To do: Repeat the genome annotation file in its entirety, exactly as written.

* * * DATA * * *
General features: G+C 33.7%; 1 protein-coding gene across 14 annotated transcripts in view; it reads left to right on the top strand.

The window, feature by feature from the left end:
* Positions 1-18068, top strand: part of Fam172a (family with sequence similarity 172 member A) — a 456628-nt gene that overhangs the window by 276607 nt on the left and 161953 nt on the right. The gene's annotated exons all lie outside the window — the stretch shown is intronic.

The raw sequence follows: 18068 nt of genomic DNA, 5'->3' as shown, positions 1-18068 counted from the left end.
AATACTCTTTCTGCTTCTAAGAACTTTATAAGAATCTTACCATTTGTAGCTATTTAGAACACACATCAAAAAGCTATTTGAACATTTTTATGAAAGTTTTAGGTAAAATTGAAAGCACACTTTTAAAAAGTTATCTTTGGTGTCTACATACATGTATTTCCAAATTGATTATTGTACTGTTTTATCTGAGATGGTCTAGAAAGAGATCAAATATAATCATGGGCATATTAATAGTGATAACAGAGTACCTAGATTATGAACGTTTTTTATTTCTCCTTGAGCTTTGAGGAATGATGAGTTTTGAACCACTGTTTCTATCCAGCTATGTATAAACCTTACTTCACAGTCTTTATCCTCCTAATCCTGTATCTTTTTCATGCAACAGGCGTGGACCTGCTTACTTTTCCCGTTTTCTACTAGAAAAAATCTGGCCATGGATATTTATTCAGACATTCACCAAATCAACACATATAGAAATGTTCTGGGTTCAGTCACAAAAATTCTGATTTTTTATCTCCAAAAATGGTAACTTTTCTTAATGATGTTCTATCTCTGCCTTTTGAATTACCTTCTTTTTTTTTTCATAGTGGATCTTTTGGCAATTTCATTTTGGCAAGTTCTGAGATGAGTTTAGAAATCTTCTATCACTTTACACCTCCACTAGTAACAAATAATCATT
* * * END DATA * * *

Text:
General features: G+C 33.7%; 1 protein-coding gene across 14 annotated transcripts in view; it reads left to right on the top strand.

The window, feature by feature from the left end:
* Positions 1-18068, top strand: part of Fam172a (family with sequence similarity 172 member A) — a 456628-nt gene that overhangs the window by 276607 nt on the left and 161953 nt on the right. The gene's annotated exons all lie outside the window — the stretch shown is intronic.

The raw sequence follows: 18068 nt of genomic DNA, 5'->3' as shown, positions 1-18068 counted from the left end.
AATACTCTTTCTGCTTCTAAGAACTTTATAAGAATCTTACCATTTGTAGCTATTTAGAACACACATCAAAAAGCTATTTGAACATTTTTATGAAAGTTTTAGGTAAAATTGAAAGCACACTTTTAAAAAGTTATCTTTGGTGTCTACATACATGTATTTCCAAATTGATTATTGTACTGTTTTATCTGAGATGGTCTAGAAAGAGATCAAATATAATCATGGGCATATTAATAGTGATAACAGAGTACCTAGATTATGAACGTTTTTTATTTCTCCTTGAGCTTTGAGGAATGATGAGTTTTGAACCACTGTTTCTATCCAGCTATGTATAAACCTTACTTCACAGTCTTTATCCTCCTAATCCTGTATCTTTTTCATGCAACAGGCGTGGACCTGCTTACTTTTCCCGTTTTCTACTAGAAAAAATCTGGCCATGGATATTTATTCAGACATTCACCAAATCAACACATATAGAAATGTTCTGGGTTCAGTCACAAAAATTCTGATTTTTTATCTCCAAAAATGGTAACTTTTCTTAATGATGTTCTATCTCTGCCTTTTGAATTACCTTCTTTTTTTTTTCATAGTGGATCTTTTGGCAATTTCATTTTGGCAAGTTCTGAGATGAGTTTAGAAATCTTCTATCACTTTACACCTCCACTAGTAACAAATAATCATT